MCEVERS: That's one of these times I want a time machine.


MCEVERS: And what kind of music were you playing?

TAVERNIER: That was a, you know, what they call kompa.


TAVERNIER: Kompa was a derivative of the merengue. Merengue is the dance of the slave. And the slave on Saturday, they could get together and dance. That's where came the merengue. And from the merengue, Nemours Jean Baptiste in 1955 revised it a little bit slower but with all the pep and everything.

MCEVERS: With all the what, the pep?


MCEVERS: Yes. Nice.

TAVERNIER: The pep, you know, that, you know, keep you, drive you.


MCEVERS: Hugo, I wanted to ask you, how does this style of music change over the period that you cover here on this compilation? It's, you know, it starts in 1960, ends in 1978.

MENDEZ: In the '50s and the beginning of the '60s, a lot of the music was based around a larger big band format which was similar to bands in Cuba or even in America. That was with jazz or Latin bands.


MENDEZ: And then the mini-jazz movement, which Jose was instrumental in beginning in the early '60s, reduced the number of people in the bands and slightly changed the format. So you bring more electric guitars or reduce the horn section.


MENDEZ: And then it re-expanded towards the end of the '70s with larger bands coming out with horn sections again with the different styles of the music.


MCEVERS: I'm speaking with Hugo Mendez and Jose Tavernier about the new compilation of Haitian music from the '60s and '70s called "Haiti Direct." Jose, how did musicians operate under longtime Haitian ruler Papa Doc Duvalier? He took over as president in 1957. We know it was a repressive regime. How did that influence the decisions you made as musicians at that time?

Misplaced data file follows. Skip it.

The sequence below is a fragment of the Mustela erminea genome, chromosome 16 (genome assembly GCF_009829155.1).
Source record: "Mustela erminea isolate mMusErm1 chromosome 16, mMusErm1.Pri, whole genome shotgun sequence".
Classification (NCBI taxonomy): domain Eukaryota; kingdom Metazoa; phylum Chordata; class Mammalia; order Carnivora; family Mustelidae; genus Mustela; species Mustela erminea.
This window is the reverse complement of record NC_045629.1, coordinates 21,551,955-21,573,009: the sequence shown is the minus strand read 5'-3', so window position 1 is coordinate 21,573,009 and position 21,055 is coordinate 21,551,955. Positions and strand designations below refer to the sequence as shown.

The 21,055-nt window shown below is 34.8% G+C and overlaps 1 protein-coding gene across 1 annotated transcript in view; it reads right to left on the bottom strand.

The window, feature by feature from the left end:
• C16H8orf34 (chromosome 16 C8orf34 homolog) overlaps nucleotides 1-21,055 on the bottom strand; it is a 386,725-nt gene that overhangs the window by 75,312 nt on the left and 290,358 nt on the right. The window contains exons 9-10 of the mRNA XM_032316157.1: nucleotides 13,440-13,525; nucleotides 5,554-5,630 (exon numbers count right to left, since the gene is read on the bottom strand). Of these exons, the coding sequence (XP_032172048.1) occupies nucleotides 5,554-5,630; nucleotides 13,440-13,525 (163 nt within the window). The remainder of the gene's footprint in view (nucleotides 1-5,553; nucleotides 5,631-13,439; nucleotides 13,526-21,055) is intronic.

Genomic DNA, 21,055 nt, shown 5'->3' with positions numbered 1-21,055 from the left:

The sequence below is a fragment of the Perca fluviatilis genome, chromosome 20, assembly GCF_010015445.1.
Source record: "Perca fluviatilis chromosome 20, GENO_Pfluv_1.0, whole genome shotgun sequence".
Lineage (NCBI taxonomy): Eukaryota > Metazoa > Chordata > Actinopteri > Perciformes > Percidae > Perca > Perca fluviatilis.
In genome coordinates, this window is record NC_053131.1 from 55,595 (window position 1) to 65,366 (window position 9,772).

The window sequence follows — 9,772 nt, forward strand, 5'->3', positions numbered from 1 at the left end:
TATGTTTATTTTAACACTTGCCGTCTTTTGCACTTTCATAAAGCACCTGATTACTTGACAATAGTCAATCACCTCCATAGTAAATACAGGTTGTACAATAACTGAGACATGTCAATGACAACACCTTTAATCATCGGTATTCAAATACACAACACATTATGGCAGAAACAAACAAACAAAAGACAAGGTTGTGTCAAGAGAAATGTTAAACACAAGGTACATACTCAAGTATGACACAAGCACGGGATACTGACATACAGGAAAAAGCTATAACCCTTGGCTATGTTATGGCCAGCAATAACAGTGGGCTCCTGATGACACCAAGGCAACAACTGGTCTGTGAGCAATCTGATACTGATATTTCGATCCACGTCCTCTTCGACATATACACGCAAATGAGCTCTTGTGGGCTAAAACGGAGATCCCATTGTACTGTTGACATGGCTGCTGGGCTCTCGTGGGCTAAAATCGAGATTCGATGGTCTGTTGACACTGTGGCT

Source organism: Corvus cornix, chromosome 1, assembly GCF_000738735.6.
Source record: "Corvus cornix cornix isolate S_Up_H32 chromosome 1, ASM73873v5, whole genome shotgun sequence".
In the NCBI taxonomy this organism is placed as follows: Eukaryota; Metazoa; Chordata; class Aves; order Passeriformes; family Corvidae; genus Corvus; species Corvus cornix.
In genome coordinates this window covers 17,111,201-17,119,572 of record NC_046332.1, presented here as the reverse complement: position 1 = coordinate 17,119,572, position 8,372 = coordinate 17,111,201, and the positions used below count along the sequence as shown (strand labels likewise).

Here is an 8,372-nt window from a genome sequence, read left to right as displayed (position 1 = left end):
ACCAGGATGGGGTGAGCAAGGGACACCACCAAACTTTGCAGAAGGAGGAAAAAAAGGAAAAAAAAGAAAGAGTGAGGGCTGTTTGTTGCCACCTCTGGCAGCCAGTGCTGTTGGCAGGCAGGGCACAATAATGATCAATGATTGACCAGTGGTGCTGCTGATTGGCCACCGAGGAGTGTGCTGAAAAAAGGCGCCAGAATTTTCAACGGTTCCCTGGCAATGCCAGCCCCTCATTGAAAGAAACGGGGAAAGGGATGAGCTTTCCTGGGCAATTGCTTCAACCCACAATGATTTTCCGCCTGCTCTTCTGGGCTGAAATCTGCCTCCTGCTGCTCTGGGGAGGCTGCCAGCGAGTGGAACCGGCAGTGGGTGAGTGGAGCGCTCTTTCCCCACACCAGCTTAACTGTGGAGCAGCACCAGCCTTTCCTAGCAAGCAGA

TAVERNIER: Well, that's a long story. I'm going to make it short for you, OK? Our country was called before the Pearl of the West Indies, right?

MCEVERS: Mm-hmm.

TAVERNIER: And unfortunately, everything went sour. People start leaving the country. And, well, like everybody else, myself in 1966, I had my batting contour with what they had called Tonton Macoute and I had to leave the country.

MCEVERS: And these were the militias that sort of ruled the land under Papa Doc, yeah?

TAVERNIER: That's right.

MCEVERS: Hugo, I mean, did you find this with a lot of the musicians you researched for this compilation, it became a music of exile?

MENDEZ: To a certain extent, yes. The record, if it were being sold of Haitian music, yes, they would mainly be sold in New York or Montreal because the expat community maybe had more disposable income than people in Haiti to begin with. It was a way of recalling life in Haiti, but it was a way of keeping the community together as well, and the music stayed very solid wherever Haitian communities sprung up in the world.